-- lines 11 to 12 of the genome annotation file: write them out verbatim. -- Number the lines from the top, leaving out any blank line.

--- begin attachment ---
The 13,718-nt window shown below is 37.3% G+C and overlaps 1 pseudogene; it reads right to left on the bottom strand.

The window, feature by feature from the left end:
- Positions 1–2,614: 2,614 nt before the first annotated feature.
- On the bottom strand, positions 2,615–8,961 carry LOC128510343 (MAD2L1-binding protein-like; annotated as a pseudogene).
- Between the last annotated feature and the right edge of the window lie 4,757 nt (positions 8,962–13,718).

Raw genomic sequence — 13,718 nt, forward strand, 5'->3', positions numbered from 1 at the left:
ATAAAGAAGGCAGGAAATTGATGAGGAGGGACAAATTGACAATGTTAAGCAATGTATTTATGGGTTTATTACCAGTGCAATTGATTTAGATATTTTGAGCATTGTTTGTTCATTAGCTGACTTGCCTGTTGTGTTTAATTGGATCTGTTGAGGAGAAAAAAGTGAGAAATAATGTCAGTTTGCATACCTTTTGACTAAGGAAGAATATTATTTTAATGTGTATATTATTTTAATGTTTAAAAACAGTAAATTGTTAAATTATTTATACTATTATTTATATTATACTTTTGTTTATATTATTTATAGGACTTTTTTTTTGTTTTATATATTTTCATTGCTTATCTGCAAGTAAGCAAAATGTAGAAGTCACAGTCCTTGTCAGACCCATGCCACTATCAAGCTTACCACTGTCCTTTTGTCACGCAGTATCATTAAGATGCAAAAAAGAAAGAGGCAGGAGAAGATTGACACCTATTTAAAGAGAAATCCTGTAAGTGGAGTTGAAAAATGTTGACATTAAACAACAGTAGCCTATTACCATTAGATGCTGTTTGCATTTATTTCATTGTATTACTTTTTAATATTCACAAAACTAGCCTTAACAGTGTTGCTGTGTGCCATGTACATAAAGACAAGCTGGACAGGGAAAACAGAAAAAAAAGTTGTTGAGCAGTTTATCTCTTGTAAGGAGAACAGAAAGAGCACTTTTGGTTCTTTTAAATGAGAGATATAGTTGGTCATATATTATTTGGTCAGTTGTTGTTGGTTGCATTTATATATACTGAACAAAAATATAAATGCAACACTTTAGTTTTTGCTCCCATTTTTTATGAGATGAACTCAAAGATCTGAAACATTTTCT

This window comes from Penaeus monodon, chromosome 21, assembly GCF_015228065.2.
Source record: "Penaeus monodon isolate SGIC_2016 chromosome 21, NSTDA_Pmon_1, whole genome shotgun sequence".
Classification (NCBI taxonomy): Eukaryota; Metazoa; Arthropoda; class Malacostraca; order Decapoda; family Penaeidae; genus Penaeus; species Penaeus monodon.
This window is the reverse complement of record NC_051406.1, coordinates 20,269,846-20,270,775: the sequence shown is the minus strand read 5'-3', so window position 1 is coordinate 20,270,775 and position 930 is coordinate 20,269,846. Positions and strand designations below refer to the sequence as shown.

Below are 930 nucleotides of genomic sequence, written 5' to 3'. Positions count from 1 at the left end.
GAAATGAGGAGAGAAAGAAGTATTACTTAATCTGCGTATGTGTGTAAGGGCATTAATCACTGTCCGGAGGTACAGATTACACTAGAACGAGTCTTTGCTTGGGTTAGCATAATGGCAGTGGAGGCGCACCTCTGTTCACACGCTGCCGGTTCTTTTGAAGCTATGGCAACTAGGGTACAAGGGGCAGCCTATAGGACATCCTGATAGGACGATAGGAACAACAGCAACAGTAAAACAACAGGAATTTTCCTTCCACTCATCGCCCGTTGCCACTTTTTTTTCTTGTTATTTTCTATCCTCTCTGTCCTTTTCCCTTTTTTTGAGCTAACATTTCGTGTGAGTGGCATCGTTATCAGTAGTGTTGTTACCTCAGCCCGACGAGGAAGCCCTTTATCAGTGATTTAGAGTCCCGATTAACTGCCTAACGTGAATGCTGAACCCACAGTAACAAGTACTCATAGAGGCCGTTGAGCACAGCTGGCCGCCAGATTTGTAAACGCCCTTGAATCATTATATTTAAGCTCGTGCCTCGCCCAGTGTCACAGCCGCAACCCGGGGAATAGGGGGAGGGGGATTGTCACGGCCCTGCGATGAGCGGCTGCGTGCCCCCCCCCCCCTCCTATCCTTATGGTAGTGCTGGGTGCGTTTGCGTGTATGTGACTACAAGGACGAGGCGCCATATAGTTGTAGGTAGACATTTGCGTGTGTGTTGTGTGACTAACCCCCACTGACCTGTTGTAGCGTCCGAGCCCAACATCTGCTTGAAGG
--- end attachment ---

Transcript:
This window is the reverse complement of record NC_051406.1, coordinates 20,269,846-20,270,775: the sequence shown is the minus strand read 5'-3', so window position 1 is coordinate 20,270,775 and position 930 is coordinate 20,269,846. Positions and strand designations below refer to the sequence as shown.

Below are 930 nucleotides of genomic sequence, written 5' to 3'. Positions count from 1 at the left end.